Did you know that when we breathe correctly, our diaphragm moves properly and massages our digestive system, enabling us to digest a lot better? It will also bring a lot more oxygen to your blood cells and will calm down your nervous system. As a result you will feel a lot calmer and things will seem a lot simpler.
Yes – it’s that easy.
Slow down your thoughts
Typically, when we’re engaging with Ms. Overwhelmed, our thoughts have a tendency to spin. Our inner voice is high, loud and fast. As soon as you notice it, slooooooowwwww it riiiiiiiight doooooowwwwn. You can even exagerated the slowness, as if you were listening to your thoughts in slow motion. Not only will it calm you down, but it will also make you smile or even laugh, which is one of the most relaxing things you can do!
Put your phone down
I don’t think I need to tell you that being in front of screens for long periods of time is one of the most stressfuls things you can do. It’s also a huge time stealer. Deciding on a “screen hygiene” that is right for you will make a world of difference. Decide how long you want to be on your phone, computer, tablet etc. each day. You can see how much time you spend on your phone in your phone settings. You can even see how long you spend on each app. It can be quite a wake up call to see those numbers. In the settings you can set a time limit for each app. Maybe that’s something you could use? Or you could decide, like my husband and I, that from 5.30pm (or another time that suits you), we don’t use our mobile phones anymore, unless it’s very important.
Do whatever works for you, but reduce and limit your screen time. I promise you’ll suddenly have a lot more time on your hands to do things that really matter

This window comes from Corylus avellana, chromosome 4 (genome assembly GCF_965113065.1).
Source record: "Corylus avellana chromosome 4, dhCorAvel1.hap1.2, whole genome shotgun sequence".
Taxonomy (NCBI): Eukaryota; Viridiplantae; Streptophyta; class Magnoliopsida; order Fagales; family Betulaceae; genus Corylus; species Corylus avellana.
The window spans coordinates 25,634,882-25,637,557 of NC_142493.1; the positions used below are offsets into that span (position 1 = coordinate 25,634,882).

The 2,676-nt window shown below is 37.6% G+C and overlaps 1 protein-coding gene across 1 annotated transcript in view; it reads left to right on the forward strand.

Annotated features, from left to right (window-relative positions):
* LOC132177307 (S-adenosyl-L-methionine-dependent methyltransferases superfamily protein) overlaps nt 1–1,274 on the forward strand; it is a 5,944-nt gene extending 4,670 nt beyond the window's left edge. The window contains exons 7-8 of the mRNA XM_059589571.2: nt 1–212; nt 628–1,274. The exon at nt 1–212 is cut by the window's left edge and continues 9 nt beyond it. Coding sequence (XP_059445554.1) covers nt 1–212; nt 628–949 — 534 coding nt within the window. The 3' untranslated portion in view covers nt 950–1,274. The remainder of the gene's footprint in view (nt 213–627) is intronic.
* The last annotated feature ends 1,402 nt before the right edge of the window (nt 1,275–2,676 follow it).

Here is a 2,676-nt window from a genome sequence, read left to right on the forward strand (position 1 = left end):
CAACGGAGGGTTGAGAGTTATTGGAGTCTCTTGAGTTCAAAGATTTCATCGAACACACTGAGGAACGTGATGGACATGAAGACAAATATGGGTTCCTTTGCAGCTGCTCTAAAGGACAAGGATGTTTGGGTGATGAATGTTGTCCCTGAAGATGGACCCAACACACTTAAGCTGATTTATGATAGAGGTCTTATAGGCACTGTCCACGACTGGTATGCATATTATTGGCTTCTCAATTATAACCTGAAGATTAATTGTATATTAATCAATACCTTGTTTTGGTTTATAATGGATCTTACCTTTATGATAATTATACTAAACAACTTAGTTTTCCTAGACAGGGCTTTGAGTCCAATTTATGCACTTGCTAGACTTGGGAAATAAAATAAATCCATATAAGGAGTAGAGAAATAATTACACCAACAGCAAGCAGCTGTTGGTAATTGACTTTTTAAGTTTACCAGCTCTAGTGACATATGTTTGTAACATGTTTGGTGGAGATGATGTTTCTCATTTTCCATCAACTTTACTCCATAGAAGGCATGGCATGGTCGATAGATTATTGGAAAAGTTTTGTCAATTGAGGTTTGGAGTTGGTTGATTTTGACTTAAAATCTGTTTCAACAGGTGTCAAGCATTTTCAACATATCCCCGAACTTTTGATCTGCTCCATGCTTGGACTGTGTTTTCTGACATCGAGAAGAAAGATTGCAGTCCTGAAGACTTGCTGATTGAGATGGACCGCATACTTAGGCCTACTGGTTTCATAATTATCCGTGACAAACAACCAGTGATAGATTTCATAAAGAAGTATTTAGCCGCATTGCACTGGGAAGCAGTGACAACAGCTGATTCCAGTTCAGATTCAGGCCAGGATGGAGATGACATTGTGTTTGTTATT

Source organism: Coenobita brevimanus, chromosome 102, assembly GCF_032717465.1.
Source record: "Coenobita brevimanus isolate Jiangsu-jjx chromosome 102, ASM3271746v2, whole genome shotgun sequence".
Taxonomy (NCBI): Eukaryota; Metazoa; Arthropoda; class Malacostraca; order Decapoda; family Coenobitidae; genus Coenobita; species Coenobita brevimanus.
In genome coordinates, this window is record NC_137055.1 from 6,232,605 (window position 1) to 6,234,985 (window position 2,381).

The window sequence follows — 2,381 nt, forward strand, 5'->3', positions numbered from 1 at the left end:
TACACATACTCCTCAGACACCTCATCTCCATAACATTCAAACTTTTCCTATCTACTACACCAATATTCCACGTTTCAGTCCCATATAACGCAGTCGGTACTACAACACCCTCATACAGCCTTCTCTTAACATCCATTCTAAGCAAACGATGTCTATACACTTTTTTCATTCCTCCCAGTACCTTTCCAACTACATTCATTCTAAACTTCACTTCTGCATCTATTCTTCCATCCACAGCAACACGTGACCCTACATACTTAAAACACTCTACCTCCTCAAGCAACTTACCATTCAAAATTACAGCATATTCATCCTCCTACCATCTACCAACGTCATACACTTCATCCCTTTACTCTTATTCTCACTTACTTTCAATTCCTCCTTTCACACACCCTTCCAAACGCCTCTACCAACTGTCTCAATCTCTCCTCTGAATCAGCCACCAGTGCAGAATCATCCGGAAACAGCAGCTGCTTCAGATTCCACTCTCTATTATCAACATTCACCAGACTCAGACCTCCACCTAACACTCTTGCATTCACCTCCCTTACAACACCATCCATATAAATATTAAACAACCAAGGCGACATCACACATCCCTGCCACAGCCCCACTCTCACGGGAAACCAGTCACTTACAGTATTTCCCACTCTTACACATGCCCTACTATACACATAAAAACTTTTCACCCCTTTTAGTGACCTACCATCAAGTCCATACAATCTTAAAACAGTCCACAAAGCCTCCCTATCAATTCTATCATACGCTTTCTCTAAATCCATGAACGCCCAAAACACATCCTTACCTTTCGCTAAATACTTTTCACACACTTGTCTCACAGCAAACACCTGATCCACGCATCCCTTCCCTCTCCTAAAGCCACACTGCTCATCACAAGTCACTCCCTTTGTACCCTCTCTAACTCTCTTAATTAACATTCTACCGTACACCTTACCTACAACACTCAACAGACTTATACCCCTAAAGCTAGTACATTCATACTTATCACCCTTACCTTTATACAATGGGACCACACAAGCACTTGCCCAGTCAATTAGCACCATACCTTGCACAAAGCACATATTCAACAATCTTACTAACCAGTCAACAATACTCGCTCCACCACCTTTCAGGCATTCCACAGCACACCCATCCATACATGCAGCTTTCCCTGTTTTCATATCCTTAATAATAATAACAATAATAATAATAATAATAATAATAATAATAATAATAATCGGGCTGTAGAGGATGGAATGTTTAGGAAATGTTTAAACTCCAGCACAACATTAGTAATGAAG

One of the things you could do with all that extra time is have fun. Do things that relax you, that make you smile and laugh, that fill up your “zen tank”. Go outside. Dance. Sing. Listen to music. Read. Bake. Exercise. See friends. Etc.
Some of my clients actually schedule time for themselves in their diary to have fun and relax. They make appointments with themselves and they treat those times as highly important. Making time for yourself is a way to prioritise yourself and to make sure that you are mentally well. I can promise you will reap the benefits, big time.
Enjoy putting these tips into practise. I know they will kick Ms. Overwhelmed to the curb and you will feel a lot better for it. Until next time, take care!
Ann Grandchamp, Lightning Process® practitioner,
Advanced Master NLP practitioner, Life Coach
- have fatigue, anxiety, depression, burnout, or ongoing chronic health issues,
- struggle with meditation and other healing solutions but would love the same benefits and more,
- feel that your healing is prevented by sympathetic nervous system over-sensitisation,
- want to live a healthier, happier, and more harmonious life,
then the Lightning Process® may very well be the solution you’ve been looking for.